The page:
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The Association Between Vasectomy and Prostate Cancer

Is There Really Any Link Between the Two?

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Updated January 09, 2009

Vasectomy is an extremely common surgery in the United States and across the world. Millions of men in the world have undergone this procedure over the last few decades.

Multiple reports in the media and in the scientific literature have linked men who have had vasectomies with higher rates of prostate cancer.

Have There Ever Been Studies Linking Prior Vasectomy With Prostate Cancer?

Yes.

Some studies have shown that men who have had a vasectomy are more likely to be diagnosed with prostate cancer. These studies were done by looking back at the lives of men who had prostate cancer and determining whether they had previously had a vasectomy or not. They showed that an association between having a vasectomy and prostate cancer did exist, but they could not explain why this existed.

Have Studies Shown That Prior Vasectomy and Prostate Cancer Are Not Related?

Yes.

In fact, multiple studies have been performed (many of which were quite large and more carefully constructed) that have shown no association between prior vasectomy and prostate cancer. They found that men with prior vasectomies did not have elevated rates of prostate cancer than the average man.

So, Do Vasectomies Cause Prostate Cancer?

Almost definitely not and here’s why:

Even if you only focused on the studies that linked the two, you would still not have an explanation as to why the two are linked.

In all the studies that have been performed that link vasectomy and prostate cancer, there has been one critical and unavoidable piece of bias that makes their results difficult to accept: Because men who have had vasectomies are already familiar with the medical system, their urologist or other physician, and the need for health maintenance accomplished through doctor visits, exams, and testing, they are far more likely than other men to go to their doctors for prostate cancer screening.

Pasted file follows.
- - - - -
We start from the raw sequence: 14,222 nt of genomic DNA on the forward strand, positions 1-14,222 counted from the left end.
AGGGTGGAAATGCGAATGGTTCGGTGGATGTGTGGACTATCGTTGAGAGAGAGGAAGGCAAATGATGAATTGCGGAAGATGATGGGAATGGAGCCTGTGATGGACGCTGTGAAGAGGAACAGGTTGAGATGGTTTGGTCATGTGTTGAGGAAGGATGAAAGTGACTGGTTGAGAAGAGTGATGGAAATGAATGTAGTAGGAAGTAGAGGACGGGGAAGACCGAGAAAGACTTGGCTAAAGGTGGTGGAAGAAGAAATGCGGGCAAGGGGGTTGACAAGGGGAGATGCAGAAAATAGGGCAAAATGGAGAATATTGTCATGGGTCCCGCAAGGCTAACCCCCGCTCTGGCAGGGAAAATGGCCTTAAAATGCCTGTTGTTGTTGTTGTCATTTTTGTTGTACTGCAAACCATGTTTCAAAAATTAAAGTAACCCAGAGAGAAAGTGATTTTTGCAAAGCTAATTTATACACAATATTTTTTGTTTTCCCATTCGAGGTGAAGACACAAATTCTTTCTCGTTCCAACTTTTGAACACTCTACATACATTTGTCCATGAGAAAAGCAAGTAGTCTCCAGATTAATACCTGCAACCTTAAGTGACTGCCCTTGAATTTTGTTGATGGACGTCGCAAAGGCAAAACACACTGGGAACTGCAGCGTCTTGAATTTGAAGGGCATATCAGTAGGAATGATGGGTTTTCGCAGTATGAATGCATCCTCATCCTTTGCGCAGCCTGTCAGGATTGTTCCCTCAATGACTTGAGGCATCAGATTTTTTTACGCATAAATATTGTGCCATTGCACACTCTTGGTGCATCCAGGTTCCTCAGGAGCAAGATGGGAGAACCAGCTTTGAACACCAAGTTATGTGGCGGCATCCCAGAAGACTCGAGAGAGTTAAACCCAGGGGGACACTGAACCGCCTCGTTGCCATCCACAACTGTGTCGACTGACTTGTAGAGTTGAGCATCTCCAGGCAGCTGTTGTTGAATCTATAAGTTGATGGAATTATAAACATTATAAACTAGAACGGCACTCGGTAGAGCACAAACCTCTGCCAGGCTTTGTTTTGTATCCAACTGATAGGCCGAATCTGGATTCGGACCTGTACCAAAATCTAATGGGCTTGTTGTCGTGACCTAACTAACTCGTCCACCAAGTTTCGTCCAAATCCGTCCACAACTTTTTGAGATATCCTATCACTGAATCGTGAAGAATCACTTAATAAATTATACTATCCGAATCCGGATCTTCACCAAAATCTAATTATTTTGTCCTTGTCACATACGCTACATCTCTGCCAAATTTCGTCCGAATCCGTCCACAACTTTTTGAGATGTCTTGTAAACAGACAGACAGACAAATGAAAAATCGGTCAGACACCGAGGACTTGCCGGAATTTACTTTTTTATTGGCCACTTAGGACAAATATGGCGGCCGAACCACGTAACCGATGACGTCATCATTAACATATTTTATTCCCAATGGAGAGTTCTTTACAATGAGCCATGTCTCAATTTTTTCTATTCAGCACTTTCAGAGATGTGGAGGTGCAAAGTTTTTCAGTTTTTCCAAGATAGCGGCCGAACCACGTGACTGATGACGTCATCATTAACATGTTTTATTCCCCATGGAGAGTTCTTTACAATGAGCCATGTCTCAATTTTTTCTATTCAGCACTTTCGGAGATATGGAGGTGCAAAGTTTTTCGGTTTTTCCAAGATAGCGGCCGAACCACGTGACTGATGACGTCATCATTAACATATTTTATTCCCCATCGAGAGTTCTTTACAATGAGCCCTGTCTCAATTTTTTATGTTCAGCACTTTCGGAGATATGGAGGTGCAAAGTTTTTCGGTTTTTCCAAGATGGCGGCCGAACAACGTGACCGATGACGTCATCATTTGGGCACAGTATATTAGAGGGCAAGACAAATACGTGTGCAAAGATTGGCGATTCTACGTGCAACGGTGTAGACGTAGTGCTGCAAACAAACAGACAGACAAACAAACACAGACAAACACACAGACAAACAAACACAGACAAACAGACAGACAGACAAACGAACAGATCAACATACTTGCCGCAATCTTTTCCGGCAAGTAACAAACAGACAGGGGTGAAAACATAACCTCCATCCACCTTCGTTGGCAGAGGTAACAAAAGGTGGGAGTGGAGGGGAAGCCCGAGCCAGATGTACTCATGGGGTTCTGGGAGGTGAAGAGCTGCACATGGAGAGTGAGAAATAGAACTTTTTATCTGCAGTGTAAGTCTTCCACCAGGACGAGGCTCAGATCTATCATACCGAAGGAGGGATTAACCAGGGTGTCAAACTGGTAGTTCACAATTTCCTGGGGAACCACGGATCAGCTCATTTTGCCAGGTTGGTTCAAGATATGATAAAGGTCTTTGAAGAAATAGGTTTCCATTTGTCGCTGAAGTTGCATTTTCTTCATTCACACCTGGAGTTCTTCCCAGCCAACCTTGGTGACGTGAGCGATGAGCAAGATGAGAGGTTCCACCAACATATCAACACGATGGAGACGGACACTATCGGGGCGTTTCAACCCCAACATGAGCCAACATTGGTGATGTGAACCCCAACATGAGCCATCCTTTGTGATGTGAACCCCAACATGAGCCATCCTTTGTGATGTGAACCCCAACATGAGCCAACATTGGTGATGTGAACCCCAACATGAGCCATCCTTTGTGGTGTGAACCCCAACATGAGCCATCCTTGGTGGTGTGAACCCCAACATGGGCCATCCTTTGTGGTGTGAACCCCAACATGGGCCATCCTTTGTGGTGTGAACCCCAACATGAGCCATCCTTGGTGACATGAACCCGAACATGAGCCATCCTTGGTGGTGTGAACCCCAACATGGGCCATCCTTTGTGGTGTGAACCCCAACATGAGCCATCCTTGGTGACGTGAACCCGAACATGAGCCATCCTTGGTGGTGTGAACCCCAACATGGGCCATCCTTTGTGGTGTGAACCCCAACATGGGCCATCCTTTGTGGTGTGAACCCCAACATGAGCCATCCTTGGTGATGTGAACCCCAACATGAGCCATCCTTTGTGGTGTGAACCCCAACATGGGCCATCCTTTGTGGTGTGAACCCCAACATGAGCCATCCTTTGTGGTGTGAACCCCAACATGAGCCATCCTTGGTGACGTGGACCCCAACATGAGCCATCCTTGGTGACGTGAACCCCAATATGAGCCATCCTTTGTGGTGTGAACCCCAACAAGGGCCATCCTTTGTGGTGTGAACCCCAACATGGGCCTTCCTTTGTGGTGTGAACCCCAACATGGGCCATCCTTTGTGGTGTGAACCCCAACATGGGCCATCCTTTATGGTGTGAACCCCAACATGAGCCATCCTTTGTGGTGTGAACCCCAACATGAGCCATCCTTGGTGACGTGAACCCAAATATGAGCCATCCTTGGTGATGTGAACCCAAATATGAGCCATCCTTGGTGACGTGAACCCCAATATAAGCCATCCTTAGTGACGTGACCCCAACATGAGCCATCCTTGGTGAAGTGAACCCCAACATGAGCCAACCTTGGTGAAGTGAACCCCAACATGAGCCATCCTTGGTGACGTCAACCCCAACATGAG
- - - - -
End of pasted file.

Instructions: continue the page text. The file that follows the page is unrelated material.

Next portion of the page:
Men with prior vasectomies have more contact with their urologist than average men and are more likely to get PSA testing at the appropriate age. This increases their chances of having prostate cancer detected simply because they are being tested for it.

What it does not mean is that men with vasectomies necessarily actually have more prostate cancer, just that they are more likely to be diagnosed with prostate cancer (in other words, more likely that their prostate cancer will be found).

Additionally, the major urological and cancer organizations no longer suggest that physicians discuss the risk of prostate cancer with men who are thinking about vasectomy.

Sources:

Barone MA, Hutchinson PL, Johnson CH, Hsia J, Wheeler J. Vasectomy in the United States, 2002. J Urol. 2006 Jul;176(1):232-6.

Bernal-Delgado E; Latour-Perez J; Pradas-Arnal F; Gomez-Lopez LI. The association between vasectomy and prostate cancer: a systematic review of the literature. Fertil Steril. 1998 Aug;70(2):191-200.

Dennis LK; Dawson DV; Resnick MI. Vasectomy and the risk of prostate cancer: a meta-analysis examining vasectomy status, age at vasectomy, and time since vasectomy. Prostate Cancer Prostatic Dis. 2002;5(3):193-203.

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